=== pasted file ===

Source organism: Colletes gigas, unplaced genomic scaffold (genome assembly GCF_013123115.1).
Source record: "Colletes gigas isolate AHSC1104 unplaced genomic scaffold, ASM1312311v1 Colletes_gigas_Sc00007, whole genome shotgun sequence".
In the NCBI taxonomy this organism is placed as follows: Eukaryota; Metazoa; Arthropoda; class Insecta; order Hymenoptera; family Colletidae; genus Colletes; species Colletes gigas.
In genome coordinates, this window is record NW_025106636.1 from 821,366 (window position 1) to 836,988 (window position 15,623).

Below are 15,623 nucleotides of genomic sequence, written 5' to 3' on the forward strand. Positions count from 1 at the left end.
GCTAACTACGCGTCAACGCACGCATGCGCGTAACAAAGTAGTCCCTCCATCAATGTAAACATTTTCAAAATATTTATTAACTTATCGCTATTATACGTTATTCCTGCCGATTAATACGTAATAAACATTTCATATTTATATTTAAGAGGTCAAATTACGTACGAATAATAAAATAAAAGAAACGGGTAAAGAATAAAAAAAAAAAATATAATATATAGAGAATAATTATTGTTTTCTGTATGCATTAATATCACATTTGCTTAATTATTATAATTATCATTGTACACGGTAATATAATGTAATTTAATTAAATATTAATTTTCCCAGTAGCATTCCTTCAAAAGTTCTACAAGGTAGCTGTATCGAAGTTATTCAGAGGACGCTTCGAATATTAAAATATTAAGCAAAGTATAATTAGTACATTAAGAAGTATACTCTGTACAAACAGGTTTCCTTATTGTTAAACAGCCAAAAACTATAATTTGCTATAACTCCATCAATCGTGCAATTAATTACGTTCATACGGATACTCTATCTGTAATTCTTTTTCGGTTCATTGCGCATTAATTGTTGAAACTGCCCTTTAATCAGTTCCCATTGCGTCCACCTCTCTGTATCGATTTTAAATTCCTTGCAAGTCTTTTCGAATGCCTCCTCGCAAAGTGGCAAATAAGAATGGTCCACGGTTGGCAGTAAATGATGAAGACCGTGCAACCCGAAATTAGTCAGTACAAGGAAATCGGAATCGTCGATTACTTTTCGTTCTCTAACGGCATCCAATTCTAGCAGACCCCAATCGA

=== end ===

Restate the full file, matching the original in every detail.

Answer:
Source organism: Colletes gigas, unplaced genomic scaffold (genome assembly GCF_013123115.1).
Source record: "Colletes gigas isolate AHSC1104 unplaced genomic scaffold, ASM1312311v1 Colletes_gigas_Sc00007, whole genome shotgun sequence".
In the NCBI taxonomy this organism is placed as follows: Eukaryota; Metazoa; Arthropoda; class Insecta; order Hymenoptera; family Colletidae; genus Colletes; species Colletes gigas.
In genome coordinates, this window is record NW_025106636.1 from 821,366 (window position 1) to 836,988 (window position 15,623).

Below are 15,623 nucleotides of genomic sequence, written 5' to 3' on the forward strand. Positions count from 1 at the left end.
GCTAACTACGCGTCAACGCACGCATGCGCGTAACAAAGTAGTCCCTCCATCAATGTAAACATTTTCAAAATATTTATTAACTTATCGCTATTATACGTTATTCCTGCCGATTAATACGTAATAAACATTTCATATTTATATTTAAGAGGTCAAATTACGTACGAATAATAAAATAAAAGAAACGGGTAAAGAATAAAAAAAAAAAATATAATATATAGAGAATAATTATTGTTTTCTGTATGCATTAATATCACATTTGCTTAATTATTATAATTATCATTGTACACGGTAATATAATGTAATTTAATTAAATATTAATTTTCCCAGTAGCATTCCTTCAAAAGTTCTACAAGGTAGCTGTATCGAAGTTATTCAGAGGACGCTTCGAATATTAAAATATTAAGCAAAGTATAATTAGTACATTAAGAAGTATACTCTGTACAAACAGGTTTCCTTATTGTTAAACAGCCAAAAACTATAATTTGCTATAACTCCATCAATCGTGCAATTAATTACGTTCATACGGATACTCTATCTGTAATTCTTTTTCGGTTCATTGCGCATTAATTGTTGAAACTGCCCTTTAATCAGTTCCCATTGCGTCCACCTCTCTGTATCGATTTTAAATTCCTTGCAAGTCTTTTCGAATGCCTCCTCGCAAAGTGGCAAATAAGAATGGTCCACGGTTGGCAGTAAATGATGAAGACCGTGCAACCCGAAATTAGTCAGTACAAGGAAATCGGAATCGTCGATTACTTTTCGTTCTCTAACGGCATCCAATTCTAGCAGACCCCAATCGA